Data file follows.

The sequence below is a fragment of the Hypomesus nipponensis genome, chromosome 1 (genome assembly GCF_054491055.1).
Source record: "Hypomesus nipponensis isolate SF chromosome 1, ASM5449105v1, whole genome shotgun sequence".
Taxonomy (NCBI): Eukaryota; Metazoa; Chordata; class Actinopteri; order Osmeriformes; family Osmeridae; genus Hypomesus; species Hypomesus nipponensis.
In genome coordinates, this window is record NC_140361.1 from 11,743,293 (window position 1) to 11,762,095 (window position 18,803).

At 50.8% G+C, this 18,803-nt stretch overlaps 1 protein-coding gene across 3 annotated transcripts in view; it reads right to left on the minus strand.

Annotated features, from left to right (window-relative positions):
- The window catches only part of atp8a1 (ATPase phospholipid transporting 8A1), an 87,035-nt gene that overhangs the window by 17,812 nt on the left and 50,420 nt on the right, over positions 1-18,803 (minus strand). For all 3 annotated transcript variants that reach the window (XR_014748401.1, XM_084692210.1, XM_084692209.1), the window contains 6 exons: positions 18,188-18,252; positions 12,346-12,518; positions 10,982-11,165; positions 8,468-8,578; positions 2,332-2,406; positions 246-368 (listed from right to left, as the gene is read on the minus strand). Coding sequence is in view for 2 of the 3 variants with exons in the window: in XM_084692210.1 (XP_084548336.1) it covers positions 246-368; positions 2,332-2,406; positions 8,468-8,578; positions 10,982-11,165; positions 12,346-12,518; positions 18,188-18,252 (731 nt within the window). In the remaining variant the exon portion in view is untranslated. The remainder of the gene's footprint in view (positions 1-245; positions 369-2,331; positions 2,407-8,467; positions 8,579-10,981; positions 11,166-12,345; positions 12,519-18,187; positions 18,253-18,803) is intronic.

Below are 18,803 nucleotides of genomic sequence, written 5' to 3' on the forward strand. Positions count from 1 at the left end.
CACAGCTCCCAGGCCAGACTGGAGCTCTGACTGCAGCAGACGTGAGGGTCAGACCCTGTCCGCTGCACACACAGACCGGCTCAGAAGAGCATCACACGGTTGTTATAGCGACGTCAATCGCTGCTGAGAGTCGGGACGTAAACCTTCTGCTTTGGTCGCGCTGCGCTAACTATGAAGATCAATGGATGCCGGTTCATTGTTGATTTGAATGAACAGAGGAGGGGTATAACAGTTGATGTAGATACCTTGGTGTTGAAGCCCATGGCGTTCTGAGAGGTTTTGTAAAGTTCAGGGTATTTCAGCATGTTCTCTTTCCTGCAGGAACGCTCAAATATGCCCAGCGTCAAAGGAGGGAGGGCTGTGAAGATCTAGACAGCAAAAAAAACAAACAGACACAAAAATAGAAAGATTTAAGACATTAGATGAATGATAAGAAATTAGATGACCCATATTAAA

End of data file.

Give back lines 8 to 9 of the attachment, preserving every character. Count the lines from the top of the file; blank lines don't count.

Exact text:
Below are 18,803 nucleotides of genomic sequence, written 5' to 3' on the forward strand. Positions count from 1 at the left end.
CACAGCTCCCAGGCCAGACTGGAGCTCTGACTGCAGCAGACGTGAGGGTCAGACCCTGTCCGCTGCACACACAGACCGGCTCAGAAGAGCATCACACGGTTGTTATAGCGACGTCAATCGCTGCTGAGAGTCGGGACGTAAACCTTCTGCTTTGGTCGCGCTGCGCTAACTATGAAGATCAATGGATGCCGGTTCATTGTTGATTTGAATGAACAGAGGAGGGGTATAACAGTTGATGTAGATACCTTGGTGTTGAAGCCCATGGCGTTCTGAGAGGTTTTGTAAAGTTCAGGGTATTTCAGCATGTTCTCTTTCCTGCAGGAACGCTCAAATATGCCCAGCGTCAAAGGAGGGAGGGCTGTGAAGATCTAGACAGCAAAAAAAACAAACAGACACAAAAATAGAAAGATTTAAGACATTAGATGAATGATAAGAAATTAGATGACCCATATTAAA